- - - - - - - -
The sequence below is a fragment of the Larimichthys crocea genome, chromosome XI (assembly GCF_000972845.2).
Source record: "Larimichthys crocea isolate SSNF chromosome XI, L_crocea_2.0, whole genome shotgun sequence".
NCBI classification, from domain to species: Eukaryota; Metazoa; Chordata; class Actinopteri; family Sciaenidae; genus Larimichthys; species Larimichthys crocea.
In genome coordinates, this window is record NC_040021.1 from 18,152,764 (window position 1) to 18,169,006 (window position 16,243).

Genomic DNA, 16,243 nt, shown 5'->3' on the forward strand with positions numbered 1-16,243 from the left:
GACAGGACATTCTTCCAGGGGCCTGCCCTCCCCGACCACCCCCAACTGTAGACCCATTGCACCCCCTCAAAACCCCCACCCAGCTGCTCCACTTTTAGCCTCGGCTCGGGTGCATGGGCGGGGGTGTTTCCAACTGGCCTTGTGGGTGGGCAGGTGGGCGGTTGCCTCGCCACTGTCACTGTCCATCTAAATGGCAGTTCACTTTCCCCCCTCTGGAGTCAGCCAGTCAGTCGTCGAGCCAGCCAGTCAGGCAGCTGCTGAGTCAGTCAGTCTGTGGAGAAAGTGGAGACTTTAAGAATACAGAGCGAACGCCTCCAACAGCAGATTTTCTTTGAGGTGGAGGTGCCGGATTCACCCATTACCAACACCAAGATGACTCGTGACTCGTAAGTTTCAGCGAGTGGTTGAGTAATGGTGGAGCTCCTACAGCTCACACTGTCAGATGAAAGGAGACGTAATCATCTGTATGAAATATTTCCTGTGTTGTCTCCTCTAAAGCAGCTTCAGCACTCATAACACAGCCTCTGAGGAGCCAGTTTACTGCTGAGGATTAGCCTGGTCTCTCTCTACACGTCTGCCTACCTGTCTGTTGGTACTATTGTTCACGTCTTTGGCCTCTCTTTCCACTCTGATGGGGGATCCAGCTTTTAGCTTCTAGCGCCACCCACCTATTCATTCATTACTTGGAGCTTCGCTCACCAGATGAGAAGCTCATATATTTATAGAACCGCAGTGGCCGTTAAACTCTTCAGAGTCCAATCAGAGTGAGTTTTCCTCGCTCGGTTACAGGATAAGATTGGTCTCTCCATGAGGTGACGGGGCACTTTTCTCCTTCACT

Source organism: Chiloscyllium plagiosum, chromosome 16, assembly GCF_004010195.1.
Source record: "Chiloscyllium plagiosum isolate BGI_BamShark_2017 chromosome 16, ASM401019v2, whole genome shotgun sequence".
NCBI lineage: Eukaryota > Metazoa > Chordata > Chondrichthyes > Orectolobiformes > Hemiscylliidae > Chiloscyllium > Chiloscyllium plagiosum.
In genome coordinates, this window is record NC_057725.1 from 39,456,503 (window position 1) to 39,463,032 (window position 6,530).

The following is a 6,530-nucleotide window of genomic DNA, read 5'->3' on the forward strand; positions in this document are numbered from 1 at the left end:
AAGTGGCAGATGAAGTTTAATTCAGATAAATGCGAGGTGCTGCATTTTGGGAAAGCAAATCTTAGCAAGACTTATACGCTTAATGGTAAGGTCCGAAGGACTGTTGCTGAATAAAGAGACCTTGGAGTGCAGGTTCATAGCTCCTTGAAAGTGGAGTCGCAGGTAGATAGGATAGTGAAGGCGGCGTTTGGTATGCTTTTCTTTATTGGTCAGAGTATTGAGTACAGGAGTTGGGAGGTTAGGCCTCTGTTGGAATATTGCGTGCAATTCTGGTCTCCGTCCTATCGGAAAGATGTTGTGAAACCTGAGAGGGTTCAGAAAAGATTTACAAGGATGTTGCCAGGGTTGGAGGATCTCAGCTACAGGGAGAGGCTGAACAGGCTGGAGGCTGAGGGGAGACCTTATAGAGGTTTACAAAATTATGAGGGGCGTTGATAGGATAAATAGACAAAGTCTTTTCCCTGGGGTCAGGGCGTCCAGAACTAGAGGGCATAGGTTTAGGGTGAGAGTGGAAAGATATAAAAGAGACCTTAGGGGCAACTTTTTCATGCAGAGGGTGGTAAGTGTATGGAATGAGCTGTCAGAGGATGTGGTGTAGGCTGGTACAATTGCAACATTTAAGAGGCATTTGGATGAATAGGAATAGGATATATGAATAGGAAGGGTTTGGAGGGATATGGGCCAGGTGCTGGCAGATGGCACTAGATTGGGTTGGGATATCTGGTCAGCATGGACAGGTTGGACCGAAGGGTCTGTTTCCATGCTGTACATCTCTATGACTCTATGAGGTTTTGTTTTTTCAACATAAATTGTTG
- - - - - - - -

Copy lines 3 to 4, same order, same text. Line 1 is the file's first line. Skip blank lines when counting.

NCBI classification, from domain to species: Eukaryota; Metazoa; Chordata; class Actinopteri; family Sciaenidae; genus Larimichthys; species Larimichthys crocea.
In genome coordinates, this window is record NC_040021.1 from 18,152,764 (window position 1) to 18,169,006 (window position 16,243).